Weight and Balance
Your first consideration when buying a new racket should be the weight. The weight and balance of a racket determine its maneuverability and stability. Intermediate players generally find a racket with a weight ranging from 10.6 to 11.2 ounces and a balanced or slightly head-light design to be ideal.
|Lightweight||8 oz – 10.5 oz||High||Low||Beginner|
|Midweight||10.6 oz – 11.5 oz||Medium||Medium – High||Beginner – Intermediate|
|Heavy||11.6 oz – 12.6 oz||Low||High||Advanced – Professional|
Once your swings improve, you’ll have more power, spin, and control with a heavier racket. Lighter rackets are easier to handle, but as you improve your swings, they get heavier.
Depending on your strength, stamina, and ability, you might fall in the range of 285g to 305g for intermediate players.
The intermediate racket category has plenty of great rackets that combine modern comfort with great performance.
Furthermore, you need a racket with plenty of performance since you’ll only get better (hopefully).
Having the right grip size ensures a comfortable and secure hold on the racket. Intermediate players commonly opt for a grip size ranging from 4 ¼ to 4 ⅜ inches, although individual preferences may vary. You can read our guide on measuring grip size for tennis.
Racket Head Size
It’s best to pick a racket with a large head size when you’re a beginner since it will make hitting the middle of the strings easy, provide good comfort, and provide easy power.
Eventually, as you gain confidence in your swing, you will wish to go for a more compact racket, and that can mean a smaller head.
Having precision and control is a benefit of this method.
|Spec||Mid||Mid – Plus||Oversized|
|Inches||85 – 97||98 – 104||150 +|
|Centimeters||545 – 645||630 – 671||680 +|
Due to the smaller head size, the ball is easier to control, allowing for more possibilities.
A 98sqinch or 100sqinch racket is going to be the majority in this category, but there are also 104sqinch rackets available.
You should choose what feels best for you, but as you improve your game, the benefit of really big heads tends to diminish.
The most common head size is 100 sq inches, so you can start there and see how it goes.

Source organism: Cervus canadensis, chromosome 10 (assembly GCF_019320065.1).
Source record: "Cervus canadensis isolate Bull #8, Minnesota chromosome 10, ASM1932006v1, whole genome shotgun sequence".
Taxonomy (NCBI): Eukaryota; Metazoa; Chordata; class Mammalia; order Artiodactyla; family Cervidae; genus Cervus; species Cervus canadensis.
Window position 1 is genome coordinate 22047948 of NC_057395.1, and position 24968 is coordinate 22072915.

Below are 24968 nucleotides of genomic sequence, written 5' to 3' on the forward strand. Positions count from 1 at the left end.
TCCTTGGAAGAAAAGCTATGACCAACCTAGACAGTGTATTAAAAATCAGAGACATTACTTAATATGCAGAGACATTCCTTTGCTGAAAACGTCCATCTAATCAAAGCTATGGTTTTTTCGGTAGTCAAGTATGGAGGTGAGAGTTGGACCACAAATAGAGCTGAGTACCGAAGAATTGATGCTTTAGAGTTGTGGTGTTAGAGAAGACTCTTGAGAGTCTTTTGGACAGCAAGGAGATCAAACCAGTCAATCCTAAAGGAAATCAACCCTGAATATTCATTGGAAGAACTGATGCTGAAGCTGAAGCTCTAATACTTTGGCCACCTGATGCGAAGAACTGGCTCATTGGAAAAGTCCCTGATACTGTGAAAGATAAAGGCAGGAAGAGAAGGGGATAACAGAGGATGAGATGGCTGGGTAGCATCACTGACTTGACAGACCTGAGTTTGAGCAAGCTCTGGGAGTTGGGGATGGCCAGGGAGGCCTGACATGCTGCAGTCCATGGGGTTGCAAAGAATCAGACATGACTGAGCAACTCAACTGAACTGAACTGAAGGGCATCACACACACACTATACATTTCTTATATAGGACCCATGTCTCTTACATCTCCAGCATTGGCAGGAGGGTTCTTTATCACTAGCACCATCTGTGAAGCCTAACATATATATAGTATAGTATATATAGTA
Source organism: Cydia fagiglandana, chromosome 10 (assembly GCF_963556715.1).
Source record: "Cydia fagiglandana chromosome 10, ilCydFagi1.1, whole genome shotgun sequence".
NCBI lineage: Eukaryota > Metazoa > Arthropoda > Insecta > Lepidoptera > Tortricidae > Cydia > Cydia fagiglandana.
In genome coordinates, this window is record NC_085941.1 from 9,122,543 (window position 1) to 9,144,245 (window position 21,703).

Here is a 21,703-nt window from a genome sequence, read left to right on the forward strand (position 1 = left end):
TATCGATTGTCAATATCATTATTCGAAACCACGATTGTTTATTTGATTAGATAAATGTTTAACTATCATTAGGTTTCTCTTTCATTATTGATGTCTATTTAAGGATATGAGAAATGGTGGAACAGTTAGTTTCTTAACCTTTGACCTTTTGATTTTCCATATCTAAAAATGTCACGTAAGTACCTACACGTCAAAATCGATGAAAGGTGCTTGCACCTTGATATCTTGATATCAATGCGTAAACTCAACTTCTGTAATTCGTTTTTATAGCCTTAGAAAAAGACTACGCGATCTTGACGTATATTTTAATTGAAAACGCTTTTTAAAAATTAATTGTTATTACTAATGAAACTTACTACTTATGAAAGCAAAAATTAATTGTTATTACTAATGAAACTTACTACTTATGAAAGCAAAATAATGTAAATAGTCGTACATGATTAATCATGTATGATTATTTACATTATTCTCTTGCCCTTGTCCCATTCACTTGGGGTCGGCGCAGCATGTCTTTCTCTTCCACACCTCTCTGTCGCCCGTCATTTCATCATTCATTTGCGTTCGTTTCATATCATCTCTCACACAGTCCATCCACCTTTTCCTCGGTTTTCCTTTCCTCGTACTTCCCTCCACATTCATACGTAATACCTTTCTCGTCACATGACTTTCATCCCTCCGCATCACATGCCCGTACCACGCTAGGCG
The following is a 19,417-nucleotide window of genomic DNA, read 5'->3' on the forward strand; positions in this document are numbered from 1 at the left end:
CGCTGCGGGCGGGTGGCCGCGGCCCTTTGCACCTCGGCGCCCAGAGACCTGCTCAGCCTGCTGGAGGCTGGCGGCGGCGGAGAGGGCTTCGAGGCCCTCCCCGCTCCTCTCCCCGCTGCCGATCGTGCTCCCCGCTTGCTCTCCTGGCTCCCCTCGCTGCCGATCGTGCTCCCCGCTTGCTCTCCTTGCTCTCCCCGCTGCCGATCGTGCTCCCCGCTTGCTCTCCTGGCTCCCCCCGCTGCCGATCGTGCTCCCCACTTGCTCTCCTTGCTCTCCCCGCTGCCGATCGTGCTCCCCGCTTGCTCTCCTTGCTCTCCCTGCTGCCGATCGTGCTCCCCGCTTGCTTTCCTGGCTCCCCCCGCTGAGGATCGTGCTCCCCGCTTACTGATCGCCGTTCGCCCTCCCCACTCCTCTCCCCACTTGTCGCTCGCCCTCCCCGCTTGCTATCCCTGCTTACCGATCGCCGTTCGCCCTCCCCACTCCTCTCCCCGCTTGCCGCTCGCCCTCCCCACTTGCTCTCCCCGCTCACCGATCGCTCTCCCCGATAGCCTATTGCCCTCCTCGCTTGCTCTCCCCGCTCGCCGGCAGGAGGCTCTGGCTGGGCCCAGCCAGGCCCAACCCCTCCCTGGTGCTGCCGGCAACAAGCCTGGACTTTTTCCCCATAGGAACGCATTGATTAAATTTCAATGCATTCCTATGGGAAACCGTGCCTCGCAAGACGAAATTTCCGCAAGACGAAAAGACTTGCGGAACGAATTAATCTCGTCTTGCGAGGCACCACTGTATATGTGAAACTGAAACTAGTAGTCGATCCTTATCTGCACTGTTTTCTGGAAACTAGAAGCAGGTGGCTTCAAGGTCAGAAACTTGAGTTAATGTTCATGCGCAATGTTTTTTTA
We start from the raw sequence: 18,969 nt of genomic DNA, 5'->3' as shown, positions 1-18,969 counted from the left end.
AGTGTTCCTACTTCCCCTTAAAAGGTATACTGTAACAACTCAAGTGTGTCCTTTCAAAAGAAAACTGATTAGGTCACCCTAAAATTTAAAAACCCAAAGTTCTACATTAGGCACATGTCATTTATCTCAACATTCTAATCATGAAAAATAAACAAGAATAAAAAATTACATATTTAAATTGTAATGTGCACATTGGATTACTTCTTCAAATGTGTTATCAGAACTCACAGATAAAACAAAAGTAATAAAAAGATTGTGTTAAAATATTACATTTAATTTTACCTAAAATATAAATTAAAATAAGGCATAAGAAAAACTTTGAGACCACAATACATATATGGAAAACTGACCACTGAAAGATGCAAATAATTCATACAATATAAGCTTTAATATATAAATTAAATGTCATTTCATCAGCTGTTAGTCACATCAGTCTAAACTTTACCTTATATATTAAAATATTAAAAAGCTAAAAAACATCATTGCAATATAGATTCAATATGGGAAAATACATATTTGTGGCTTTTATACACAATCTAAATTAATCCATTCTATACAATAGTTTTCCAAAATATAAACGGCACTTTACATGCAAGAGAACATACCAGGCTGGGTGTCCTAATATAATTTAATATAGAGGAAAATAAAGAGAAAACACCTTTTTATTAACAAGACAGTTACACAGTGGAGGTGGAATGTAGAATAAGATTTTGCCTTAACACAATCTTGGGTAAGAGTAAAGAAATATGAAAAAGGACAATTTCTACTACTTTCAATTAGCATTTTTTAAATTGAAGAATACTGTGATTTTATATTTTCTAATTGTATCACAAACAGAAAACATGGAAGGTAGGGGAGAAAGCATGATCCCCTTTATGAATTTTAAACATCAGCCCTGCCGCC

It’s probably not necessary to pay too much attention to the balance of your racket since it’s a more technical aspect.
Most rackets have headlights for easier maneuverability, but all rackets are designed to balance maneuverability with performance.
Finding the right racket is more important than the balance, so it’s more about finding the racket that feels right.
Material and Construction
The material and construction of a racket can impact its overall feel and performance. Graphite rackets with advanced technologies offer a blend of power and control, making them popular among intermediate players.
Power vs Control
This is always an important consideration when purchasing a new racket. Your racket must be controlled to get good power, so you can hit with power.
When your strokes become better, and your power increases, you’ll need a racket with control so you can unleash all that power.
A racket might appeal to you because of its strength, but it may not be your best fit.
Power, spin, control, or anything else is not what defines the best racket for intermediate players – it’s the balance they strike.
If you want to get the most from your racket, you need to evaluate your ability to generate power.
You may enjoy reading Can You Throw Your Racket in Tennis?
Is it time for you to upgrade your racket?
To determine what type of racket you need, choose the one that best describes you.
Beginner Tennis Players
It has only been a few times since I have played tennis. I am considering getting more serious about playing and am looking for a better racket. Taking lessons might be something I want to do as well.
Intermediate Level Players
The last time I played was a long time ago. The last time I played was 12-24 months ago, and I am curious about how to improve my game. When it comes to hitting the ball, I can consistently hit it over the net, but I don’t always control where it goes.
My main goal is to get it back. My preferred stroke is to hit from one side to the other (typically forehand). There isn’t much power or spin in my groundstrokes and serve.
You’ve come to the right place if this describes you!
Advanced Level Players
In addition to controlling placement and power, I also control spin with my shots. In addition to power and spin, I also serve. The USTA scale would rate this as 4.0 or higher.
See our list of the six best tennis rackets for advanced players if this describes you.
Chart of Tennis Racket Specifications
In general, you can follow the guidelines provided in this table. Even though there are more variables to consider when making a racket, these are the most important if you don’t want to read about swing weight and balance all day.
|Racket Specifications||Beginner Players Only||Intermediate& Some Beginner||Advanced & Some Intermediate|
|Head Size(sq. inches)||107 – 115||100 – 110||95 – 100|
|Length(inches)||27-28||27 – 27.5||27 – 27.5|
|Weight(strung)||Under 11 Ounces||10.1 – 11.5 Ounces||Over 11 Ounces|
|Price||Under $150||$100 & up||$150 & up|
|Power vs Control||More Power||Balanced Racket||More Control|
The fact that you’re still reading means you’ve made the right decision
In choosing a racket, intermediate players must consider more factors than beginners. There are several factors to consider as you become a better player.
- Which type of swing do you have?
- Are you looking for power or control help?
- What kind of tennis do you play? Singles, doubles, or both?
- Do you play tennis often? Are you interested in becoming an advanced player?